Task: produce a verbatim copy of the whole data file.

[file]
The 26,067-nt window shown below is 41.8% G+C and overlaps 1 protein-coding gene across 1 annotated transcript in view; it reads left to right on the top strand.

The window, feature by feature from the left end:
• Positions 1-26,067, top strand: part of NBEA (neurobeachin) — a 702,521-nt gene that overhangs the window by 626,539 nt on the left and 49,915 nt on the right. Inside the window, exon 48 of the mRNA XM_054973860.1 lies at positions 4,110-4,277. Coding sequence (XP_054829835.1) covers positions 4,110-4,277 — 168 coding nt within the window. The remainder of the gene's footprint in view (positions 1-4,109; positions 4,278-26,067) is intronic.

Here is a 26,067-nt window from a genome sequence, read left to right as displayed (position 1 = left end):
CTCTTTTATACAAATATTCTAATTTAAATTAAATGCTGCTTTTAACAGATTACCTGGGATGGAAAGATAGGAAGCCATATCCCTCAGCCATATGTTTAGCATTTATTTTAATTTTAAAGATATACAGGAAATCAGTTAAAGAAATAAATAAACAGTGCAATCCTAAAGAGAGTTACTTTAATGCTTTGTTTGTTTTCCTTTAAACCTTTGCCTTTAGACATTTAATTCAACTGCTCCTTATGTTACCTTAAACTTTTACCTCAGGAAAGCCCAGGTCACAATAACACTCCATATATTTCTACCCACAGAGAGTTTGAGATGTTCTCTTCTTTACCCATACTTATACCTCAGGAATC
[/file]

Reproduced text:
The 26,067-nt window shown below is 41.8% G+C and overlaps 1 protein-coding gene across 1 annotated transcript in view; it reads left to right on the top strand.

The window, feature by feature from the left end:
• Positions 1-26,067, top strand: part of NBEA (neurobeachin) — a 702,521-nt gene that overhangs the window by 626,539 nt on the left and 49,915 nt on the right. Inside the window, exon 48 of the mRNA XM_054973860.1 lies at positions 4,110-4,277. Coding sequence (XP_054829835.1) covers positions 4,110-4,277 — 168 coding nt within the window. The remainder of the gene's footprint in view (positions 1-4,109; positions 4,278-26,067) is intronic.

Here is a 26,067-nt window from a genome sequence, read left to right as displayed (position 1 = left end):
CTCTTTTATACAAATATTCTAATTTAAATTAAATGCTGCTTTTAACAGATTACCTGGGATGGAAAGATAGGAAGCCATATCCCTCAGCCATATGTTTAGCATTTATTTTAATTTTAAAGATATACAGGAAATCAGTTAAAGAAATAAATAAACAGTGCAATCCTAAAGAGAGTTACTTTAATGCTTTGTTTGTTTTCCTTTAAACCTTTGCCTTTAGACATTTAATTCAACTGCTCCTTATGTTACCTTAAACTTTTACCTCAGGAAAGCCCAGGTCACAATAACACTCCATATATTTCTACCCACAGAGAGTTTGAGATGTTCTCTTCTTTACCCATACTTATACCTCAGGAATC